Between these scenes are ones following Nickel’s own affiliation with the crime, which isn’t as engaging, as she’s dragged away from the events by the congressman who’s running for re-election and needs her police influence to set up speeches and rallies for the politician. Once she does find her way back to Ben, her confrontations with him surrounding his personal mission, things get better, as she’s afraid of what he’ll do to the culprits in the time he has left, and after a reveal, it makes sense as to why she’s so unnerved.

Suggested criminal behaviour and the robbery itself are less deserving of praise, as the movie doesn’t have the funds to go into detail or into action. There’s the congressman’s affair, which almost resulted in something horrifying, with the woman turning back up years later taking up a small portion of the runtime to make the man face consequences, but without proper elaboration, it’s rather pointless, as are some grander moments surrounding Ben’s plan to get back at the ringleader of the event that set Crime Story in motion.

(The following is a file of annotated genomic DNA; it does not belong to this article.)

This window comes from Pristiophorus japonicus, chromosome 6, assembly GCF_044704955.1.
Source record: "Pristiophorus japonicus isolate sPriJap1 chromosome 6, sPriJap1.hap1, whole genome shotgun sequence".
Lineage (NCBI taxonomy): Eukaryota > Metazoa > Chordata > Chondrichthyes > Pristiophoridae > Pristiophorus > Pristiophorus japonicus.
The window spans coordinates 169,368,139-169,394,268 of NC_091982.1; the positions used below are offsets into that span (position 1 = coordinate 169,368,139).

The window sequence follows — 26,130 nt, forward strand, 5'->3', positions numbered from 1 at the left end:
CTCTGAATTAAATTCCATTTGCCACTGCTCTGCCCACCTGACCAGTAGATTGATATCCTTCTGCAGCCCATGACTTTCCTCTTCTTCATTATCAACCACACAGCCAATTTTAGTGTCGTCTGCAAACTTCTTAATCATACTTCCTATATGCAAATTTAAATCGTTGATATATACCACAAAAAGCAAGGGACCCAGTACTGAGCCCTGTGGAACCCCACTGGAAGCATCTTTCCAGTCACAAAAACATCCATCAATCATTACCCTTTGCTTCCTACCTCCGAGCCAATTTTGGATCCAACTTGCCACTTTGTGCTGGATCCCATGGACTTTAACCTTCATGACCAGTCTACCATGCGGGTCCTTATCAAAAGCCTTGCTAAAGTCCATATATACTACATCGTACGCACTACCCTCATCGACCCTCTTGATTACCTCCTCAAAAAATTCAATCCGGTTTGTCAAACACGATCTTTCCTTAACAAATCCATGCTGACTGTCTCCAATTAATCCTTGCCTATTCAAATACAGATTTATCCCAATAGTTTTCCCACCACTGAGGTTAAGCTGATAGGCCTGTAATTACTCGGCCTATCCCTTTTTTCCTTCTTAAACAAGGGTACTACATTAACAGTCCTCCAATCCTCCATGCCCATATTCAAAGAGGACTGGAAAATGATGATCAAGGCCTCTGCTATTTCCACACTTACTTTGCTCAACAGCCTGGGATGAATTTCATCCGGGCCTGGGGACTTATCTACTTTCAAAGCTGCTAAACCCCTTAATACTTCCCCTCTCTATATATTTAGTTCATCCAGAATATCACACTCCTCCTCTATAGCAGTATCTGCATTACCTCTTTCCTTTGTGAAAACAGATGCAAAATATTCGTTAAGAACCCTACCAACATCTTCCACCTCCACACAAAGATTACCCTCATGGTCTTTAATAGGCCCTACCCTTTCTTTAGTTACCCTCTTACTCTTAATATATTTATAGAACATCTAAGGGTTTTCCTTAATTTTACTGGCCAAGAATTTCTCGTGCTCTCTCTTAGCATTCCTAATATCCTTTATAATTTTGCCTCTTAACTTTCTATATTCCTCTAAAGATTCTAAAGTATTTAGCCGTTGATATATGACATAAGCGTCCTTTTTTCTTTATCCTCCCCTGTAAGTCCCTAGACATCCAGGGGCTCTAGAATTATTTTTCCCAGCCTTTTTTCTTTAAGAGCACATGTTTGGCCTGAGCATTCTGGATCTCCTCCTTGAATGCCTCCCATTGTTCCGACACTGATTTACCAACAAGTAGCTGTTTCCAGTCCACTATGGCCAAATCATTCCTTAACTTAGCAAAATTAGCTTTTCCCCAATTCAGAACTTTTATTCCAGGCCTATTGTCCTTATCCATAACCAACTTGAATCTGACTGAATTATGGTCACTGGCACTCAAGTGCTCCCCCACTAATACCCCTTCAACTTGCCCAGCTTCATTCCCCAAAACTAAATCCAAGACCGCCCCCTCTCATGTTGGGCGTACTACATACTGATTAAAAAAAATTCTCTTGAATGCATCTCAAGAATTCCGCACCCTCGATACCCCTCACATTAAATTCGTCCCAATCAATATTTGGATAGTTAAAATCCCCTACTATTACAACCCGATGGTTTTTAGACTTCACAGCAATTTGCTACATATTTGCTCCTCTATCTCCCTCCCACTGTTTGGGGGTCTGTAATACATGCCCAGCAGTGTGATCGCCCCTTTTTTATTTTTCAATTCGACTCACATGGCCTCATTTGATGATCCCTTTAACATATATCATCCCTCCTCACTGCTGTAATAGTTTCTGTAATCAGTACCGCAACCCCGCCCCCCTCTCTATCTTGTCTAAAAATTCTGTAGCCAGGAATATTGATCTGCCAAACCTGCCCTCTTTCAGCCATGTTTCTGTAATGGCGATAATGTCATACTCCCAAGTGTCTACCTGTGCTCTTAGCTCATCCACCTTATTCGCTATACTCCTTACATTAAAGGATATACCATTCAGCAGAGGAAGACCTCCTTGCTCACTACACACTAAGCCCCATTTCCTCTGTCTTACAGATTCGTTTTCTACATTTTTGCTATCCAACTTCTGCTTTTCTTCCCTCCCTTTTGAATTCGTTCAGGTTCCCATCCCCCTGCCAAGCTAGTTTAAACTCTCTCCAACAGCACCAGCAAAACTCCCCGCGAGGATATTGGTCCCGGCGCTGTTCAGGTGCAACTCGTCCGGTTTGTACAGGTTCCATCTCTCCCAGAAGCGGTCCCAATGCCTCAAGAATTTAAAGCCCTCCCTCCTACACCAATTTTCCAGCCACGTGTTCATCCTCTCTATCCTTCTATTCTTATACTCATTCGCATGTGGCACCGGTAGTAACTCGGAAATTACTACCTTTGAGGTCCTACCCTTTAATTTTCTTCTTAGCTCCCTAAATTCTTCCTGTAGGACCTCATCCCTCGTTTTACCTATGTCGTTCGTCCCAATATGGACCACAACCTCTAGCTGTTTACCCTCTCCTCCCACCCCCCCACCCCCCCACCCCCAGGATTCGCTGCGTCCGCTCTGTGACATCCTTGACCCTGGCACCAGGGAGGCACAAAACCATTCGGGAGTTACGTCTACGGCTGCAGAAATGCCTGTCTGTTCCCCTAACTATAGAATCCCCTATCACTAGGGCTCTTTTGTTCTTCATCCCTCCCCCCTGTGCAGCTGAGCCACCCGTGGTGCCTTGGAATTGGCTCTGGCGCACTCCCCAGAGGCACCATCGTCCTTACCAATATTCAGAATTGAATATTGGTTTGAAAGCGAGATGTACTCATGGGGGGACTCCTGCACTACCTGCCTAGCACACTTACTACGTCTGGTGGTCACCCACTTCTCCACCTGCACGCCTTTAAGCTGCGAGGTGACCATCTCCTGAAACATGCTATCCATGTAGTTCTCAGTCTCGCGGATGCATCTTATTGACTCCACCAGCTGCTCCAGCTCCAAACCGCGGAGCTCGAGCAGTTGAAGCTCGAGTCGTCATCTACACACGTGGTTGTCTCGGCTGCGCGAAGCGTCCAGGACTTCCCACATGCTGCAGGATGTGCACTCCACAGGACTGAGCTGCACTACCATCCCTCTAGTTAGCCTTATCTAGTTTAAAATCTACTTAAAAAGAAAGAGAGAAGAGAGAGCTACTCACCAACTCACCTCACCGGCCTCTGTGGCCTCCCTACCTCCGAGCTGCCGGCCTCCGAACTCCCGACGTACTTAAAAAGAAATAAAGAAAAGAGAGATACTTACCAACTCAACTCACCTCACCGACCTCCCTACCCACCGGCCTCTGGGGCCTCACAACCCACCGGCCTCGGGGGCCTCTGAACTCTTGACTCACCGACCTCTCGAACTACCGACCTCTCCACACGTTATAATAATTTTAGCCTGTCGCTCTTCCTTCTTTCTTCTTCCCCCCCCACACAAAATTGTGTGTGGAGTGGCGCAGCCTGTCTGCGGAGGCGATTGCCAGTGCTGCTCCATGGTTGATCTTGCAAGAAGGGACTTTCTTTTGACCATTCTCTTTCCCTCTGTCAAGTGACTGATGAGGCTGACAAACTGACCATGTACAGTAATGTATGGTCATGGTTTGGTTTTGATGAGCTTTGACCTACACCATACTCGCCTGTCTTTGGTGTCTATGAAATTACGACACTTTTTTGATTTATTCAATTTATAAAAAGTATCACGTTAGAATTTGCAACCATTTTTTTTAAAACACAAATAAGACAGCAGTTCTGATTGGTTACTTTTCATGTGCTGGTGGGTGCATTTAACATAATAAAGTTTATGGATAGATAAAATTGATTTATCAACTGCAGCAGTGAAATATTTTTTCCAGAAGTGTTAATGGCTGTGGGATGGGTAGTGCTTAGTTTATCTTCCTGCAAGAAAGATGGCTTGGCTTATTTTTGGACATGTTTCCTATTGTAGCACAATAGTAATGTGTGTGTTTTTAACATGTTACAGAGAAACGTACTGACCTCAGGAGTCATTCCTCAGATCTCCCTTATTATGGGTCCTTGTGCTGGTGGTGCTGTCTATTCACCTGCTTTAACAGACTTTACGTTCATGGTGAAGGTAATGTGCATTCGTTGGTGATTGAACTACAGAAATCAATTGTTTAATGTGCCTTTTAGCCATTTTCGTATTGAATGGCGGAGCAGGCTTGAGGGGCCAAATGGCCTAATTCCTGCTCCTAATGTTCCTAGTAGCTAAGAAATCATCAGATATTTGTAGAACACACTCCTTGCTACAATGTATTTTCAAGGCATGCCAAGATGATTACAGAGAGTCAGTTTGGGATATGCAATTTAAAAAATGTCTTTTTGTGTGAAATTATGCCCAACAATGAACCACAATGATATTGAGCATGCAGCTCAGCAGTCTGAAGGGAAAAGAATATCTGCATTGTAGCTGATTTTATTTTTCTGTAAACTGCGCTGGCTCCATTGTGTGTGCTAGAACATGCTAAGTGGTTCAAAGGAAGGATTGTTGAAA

Said motion is fuzzy and listless at times, but when the director has the sense to follow the low-wattage investigation, Crime Story becomes decently enveloping and coarse enough to keep one’s attention.

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The Technics: Lipsius has directed before, but Crime Story doesn’t always give off the impression that this is the case, despite its competence and occasional bar-raising to above-average construction in a good chunk of areas.

Noir influences are apparent here, but not all noirs were created equal. Their heights of mainstream popularity have long since passed, with one retrospective joke being the usage of music as a crutch for atmosphere. Crime Story leans just as hard on audio as it does on visuals to get by, with an overbearing score feeling omnipresent across the 99-minute runtime. It’s not a bad score, but it is repetitive.

Post-production choices have some problems too, with the colour palette being a little on the warm side for such a grim endeavour, with oranges and yellows making themselves too noticeable in an effort so grey. Editing brings up issues too, with Crime Story taking on more characters and plot points than it can handle, cutting extraneous details would’ve been welcome.

Dreyfuss brings this movie to life, as do the other leads and parts of Lipsius’s script, but that same script neglects some of its best elements for as many characters as it can fit on-screen. Crime Story is acceptable, but not the mini noir it wanted to be.

Crime Story is available on most Digital platforms from Paramount Home Entertainment. And if that’s not quite what you were looking for, FilmTagger has some suggestions.